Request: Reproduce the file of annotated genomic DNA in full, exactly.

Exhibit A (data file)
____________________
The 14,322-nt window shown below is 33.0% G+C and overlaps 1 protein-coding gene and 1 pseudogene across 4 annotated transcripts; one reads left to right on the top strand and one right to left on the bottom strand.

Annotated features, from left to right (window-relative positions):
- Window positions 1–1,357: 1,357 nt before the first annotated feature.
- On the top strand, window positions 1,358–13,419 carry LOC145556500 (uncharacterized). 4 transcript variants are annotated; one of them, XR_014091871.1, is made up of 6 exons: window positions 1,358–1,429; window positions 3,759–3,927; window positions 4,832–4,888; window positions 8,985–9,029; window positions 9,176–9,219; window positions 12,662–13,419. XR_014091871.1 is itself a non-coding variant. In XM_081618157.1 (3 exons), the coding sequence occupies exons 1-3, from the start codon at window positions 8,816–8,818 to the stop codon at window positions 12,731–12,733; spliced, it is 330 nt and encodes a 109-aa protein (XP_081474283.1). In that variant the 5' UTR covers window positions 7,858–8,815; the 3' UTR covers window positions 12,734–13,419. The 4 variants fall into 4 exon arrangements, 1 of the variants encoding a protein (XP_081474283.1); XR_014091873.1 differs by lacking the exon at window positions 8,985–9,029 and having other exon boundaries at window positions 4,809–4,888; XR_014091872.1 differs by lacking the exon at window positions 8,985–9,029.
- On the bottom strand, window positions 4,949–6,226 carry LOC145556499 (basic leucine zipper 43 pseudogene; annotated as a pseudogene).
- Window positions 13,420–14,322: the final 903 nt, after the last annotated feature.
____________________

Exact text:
The 14,322-nt window shown below is 33.0% G+C and overlaps 1 protein-coding gene and 1 pseudogene across 4 annotated transcripts; one reads left to right on the top strand and one right to left on the bottom strand.

Annotated features, from left to right (window-relative positions):
- Window positions 1–1,357: 1,357 nt before the first annotated feature.
- On the top strand, window positions 1,358–13,419 carry LOC145556500 (uncharacterized). 4 transcript variants are annotated; one of them, XR_014091871.1, is made up of 6 exons: window positions 1,358–1,429; window positions 3,759–3,927; window positions 4,832–4,888; window positions 8,985–9,029; window positions 9,176–9,219; window positions 12,662–13,419. XR_014091871.1 is itself a non-coding variant. In XM_081618157.1 (3 exons), the coding sequence occupies exons 1-3, from the start codon at window positions 8,816–8,818 to the stop codon at window positions 12,731–12,733; spliced, it is 330 nt and encodes a 109-aa protein (XP_081474283.1). In that variant the 5' UTR covers window positions 7,858–8,815; the 3' UTR covers window positions 12,734–13,419. The 4 variants fall into 4 exon arrangements, 1 of the variants encoding a protein (XP_081474283.1); XR_014091873.1 differs by lacking the exon at window positions 8,985–9,029 and having other exon boundaries at window positions 4,809–4,888; XR_014091872.1 differs by lacking the exon at window positions 8,985–9,029.
- On the bottom strand, window positions 4,949–6,226 carry LOC145556499 (basic leucine zipper 43 pseudogene; annotated as a pseudogene).
- Window positions 13,420–14,322: the final 903 nt, after the last annotated feature.